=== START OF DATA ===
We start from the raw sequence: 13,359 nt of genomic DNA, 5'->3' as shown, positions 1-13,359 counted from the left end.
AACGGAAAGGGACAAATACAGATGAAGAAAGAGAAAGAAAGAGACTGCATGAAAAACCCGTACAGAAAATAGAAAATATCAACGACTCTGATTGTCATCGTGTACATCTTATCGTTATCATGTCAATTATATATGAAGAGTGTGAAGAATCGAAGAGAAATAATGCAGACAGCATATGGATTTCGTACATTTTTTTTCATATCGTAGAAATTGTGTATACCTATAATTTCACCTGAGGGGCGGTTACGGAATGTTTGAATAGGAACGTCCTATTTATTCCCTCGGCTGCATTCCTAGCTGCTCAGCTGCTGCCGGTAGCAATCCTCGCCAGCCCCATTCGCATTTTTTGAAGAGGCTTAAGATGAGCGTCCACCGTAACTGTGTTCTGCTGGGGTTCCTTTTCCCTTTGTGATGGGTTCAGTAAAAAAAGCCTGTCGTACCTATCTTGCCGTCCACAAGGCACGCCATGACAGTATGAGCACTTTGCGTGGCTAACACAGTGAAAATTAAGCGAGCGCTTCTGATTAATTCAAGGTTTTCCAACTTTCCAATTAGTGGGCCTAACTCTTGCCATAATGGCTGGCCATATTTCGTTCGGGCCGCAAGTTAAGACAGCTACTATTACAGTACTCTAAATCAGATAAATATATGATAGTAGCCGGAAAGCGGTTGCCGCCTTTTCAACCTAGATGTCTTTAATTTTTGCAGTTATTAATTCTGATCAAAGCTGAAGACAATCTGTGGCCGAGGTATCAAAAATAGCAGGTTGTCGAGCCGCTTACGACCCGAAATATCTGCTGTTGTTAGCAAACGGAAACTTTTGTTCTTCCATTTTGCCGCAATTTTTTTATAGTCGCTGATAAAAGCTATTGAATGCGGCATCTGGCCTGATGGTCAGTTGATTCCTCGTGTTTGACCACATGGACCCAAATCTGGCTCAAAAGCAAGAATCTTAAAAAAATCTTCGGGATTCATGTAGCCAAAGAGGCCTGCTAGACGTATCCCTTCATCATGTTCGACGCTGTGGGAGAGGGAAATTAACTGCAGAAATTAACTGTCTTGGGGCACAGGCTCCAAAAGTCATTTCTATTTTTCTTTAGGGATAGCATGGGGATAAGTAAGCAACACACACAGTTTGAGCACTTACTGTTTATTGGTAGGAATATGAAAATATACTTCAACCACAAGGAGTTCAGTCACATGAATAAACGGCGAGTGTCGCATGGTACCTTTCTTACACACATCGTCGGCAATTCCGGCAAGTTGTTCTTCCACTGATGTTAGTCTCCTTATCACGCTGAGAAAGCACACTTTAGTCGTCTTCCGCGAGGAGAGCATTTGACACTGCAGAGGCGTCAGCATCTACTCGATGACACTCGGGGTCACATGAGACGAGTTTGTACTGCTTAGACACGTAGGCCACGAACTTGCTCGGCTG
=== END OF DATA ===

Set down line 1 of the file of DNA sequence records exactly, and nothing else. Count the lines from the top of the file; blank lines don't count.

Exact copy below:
We start from the raw sequence: 13,359 nt of genomic DNA, 5'->3' as shown, positions 1-13,359 counted from the left end.